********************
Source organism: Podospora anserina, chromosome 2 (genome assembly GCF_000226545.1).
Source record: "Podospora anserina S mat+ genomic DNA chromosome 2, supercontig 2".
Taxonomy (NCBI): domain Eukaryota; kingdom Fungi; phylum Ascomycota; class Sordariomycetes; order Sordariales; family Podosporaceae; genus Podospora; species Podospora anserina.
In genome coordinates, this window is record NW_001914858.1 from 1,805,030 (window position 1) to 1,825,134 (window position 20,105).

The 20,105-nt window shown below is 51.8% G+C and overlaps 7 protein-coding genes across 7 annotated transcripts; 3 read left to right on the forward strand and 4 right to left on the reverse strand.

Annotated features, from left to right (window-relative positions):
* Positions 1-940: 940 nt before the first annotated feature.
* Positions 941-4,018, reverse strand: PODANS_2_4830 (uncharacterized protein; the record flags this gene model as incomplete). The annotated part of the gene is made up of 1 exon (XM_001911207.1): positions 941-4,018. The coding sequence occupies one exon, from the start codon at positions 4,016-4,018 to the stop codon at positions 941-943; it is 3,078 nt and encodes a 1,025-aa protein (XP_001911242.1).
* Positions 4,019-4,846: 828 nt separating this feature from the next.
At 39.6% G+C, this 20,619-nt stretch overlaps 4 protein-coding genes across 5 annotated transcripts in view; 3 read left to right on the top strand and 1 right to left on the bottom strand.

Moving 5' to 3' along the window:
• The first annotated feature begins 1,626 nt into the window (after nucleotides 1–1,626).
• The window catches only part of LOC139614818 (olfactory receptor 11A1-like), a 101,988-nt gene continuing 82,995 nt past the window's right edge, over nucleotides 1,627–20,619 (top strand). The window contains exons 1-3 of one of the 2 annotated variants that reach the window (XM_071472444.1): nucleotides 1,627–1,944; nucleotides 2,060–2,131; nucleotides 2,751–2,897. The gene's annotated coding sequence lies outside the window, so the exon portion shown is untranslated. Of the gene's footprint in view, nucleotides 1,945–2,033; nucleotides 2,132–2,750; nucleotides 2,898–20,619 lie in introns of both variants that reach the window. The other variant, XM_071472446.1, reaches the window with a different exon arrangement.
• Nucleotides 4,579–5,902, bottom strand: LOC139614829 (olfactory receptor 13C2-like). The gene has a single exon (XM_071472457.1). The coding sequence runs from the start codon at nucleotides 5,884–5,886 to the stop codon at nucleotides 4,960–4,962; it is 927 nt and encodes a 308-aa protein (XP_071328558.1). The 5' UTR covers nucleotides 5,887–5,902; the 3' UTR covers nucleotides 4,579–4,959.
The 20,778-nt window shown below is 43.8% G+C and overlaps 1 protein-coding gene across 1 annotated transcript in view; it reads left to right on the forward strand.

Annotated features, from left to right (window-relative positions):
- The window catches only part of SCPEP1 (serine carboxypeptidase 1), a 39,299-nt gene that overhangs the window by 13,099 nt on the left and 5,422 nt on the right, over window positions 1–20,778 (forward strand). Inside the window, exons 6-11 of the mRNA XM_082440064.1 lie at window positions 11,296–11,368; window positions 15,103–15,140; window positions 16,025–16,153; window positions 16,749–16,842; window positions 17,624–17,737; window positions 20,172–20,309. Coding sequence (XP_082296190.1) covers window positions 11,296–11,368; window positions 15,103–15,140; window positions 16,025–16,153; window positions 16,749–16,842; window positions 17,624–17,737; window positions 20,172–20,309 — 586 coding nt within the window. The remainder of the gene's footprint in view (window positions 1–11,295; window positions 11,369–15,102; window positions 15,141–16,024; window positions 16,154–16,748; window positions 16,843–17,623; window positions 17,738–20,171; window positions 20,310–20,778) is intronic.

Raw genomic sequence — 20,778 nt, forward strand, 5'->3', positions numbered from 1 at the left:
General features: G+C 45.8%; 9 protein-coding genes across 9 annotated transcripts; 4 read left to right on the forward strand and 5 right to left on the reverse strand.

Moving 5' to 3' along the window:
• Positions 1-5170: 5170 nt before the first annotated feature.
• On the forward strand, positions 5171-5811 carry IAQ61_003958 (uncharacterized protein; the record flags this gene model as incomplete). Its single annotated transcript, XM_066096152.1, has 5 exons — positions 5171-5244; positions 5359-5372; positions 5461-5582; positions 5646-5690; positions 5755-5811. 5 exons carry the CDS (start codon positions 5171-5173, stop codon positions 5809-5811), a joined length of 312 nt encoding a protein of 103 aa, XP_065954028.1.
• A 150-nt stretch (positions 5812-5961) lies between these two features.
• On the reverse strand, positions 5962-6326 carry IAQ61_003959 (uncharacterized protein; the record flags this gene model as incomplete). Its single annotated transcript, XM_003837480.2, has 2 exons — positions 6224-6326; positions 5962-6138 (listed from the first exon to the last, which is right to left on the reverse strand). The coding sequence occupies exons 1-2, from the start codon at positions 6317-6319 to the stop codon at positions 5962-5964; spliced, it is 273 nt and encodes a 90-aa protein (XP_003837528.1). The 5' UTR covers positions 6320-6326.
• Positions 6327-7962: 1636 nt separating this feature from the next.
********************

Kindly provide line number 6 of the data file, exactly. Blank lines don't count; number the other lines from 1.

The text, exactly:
Annotated features, from left to right (window-relative positions):